“Are you on a special diet?” she continues, her voice starting to reflect the hurt and judgment that's boiling up inside of her.
“No,” he repeats.
“Why aren’t you eating anything then? You haven’t touched any of the side dishes, and you’re only eating a small bit.”
Rob doesn’t look up, but is obviously debating what he should say. After a pause, he replies, “I had a big lunch at work today. It was a late lunch. I ate two huge hamburgers.”
“Oh,” says Jan, as she steps away brusquely from the table. Everyone knows she’s mad because she’s not saying much. She furiously starts scrubbing everything in sight. After a few tense minutes, she says to her husband, “How about if you do the dishes? I’ve cooked and cleaned in here forever. I need to do some other things.”
“How about the kids do something?" Rob answers with a dismissive wave. "I don’t see them working. And I have paperwork to do.”
“The kids have been doing work all day. They do more work around here than you realize,” Jan replies, her voice getting louder as her anger increases. She’s starting to feel completely unappreciated. She thinks to herself, "I can’t believe he won’t even help out after dinner.” Finally she said aloud, “You think you do so much — and you do. But we all work hard all day long too. You aren’t here to see how much we do. And now you won’t even help out for a few minutes.”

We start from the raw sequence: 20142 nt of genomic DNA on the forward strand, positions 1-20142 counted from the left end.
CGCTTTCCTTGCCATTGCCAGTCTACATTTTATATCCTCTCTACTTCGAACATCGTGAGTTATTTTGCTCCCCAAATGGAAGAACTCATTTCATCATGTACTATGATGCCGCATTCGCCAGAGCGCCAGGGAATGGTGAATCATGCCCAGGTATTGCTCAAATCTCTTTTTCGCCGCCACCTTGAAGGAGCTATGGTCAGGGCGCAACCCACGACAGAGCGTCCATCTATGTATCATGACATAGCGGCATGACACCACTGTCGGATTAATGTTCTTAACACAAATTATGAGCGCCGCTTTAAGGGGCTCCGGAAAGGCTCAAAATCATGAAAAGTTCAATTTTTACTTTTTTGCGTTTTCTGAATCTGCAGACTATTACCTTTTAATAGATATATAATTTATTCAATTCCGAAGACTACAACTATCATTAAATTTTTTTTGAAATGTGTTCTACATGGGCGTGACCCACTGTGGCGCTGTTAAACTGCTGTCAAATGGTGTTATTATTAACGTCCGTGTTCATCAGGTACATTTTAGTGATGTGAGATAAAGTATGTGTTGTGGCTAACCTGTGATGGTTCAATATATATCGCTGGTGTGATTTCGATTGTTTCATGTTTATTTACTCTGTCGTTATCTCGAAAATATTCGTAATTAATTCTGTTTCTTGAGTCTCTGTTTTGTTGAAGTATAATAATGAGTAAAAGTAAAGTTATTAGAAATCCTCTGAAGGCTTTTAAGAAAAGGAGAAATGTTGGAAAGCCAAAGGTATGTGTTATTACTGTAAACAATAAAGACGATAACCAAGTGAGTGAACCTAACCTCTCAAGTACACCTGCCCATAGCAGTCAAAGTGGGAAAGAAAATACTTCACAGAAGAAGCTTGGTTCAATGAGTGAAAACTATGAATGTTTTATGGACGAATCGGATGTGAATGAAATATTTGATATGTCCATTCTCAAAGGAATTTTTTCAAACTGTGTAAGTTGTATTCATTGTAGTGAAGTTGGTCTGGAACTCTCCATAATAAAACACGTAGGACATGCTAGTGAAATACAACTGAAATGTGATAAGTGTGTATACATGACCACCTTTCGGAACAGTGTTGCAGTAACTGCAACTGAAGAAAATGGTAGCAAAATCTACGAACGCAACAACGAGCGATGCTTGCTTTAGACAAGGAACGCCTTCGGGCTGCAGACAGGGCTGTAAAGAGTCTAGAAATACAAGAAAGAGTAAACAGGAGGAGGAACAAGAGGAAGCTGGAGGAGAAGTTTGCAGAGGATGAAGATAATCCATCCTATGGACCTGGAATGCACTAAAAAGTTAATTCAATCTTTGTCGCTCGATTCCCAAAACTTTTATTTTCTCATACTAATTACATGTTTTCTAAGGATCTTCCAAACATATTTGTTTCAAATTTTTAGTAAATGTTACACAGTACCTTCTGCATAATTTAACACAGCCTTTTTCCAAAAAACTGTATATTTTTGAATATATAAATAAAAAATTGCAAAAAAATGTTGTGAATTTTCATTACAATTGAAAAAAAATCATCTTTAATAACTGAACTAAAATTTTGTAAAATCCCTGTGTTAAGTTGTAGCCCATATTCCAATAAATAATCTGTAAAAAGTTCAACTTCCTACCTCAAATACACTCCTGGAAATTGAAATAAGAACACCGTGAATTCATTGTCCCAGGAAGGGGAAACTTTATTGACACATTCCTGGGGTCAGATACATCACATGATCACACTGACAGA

At this point she realizes she sounds like the griping wife she vowed she would never become. She decides the only thing to do is not talk about it anymore — she must keep the anger from coming out in ways that she’ll regret later. So she goes back to work. She does the dishes herself, believing that this will somehow teach him a lesson, showing him what a child he was for not helping out with such an easy chore.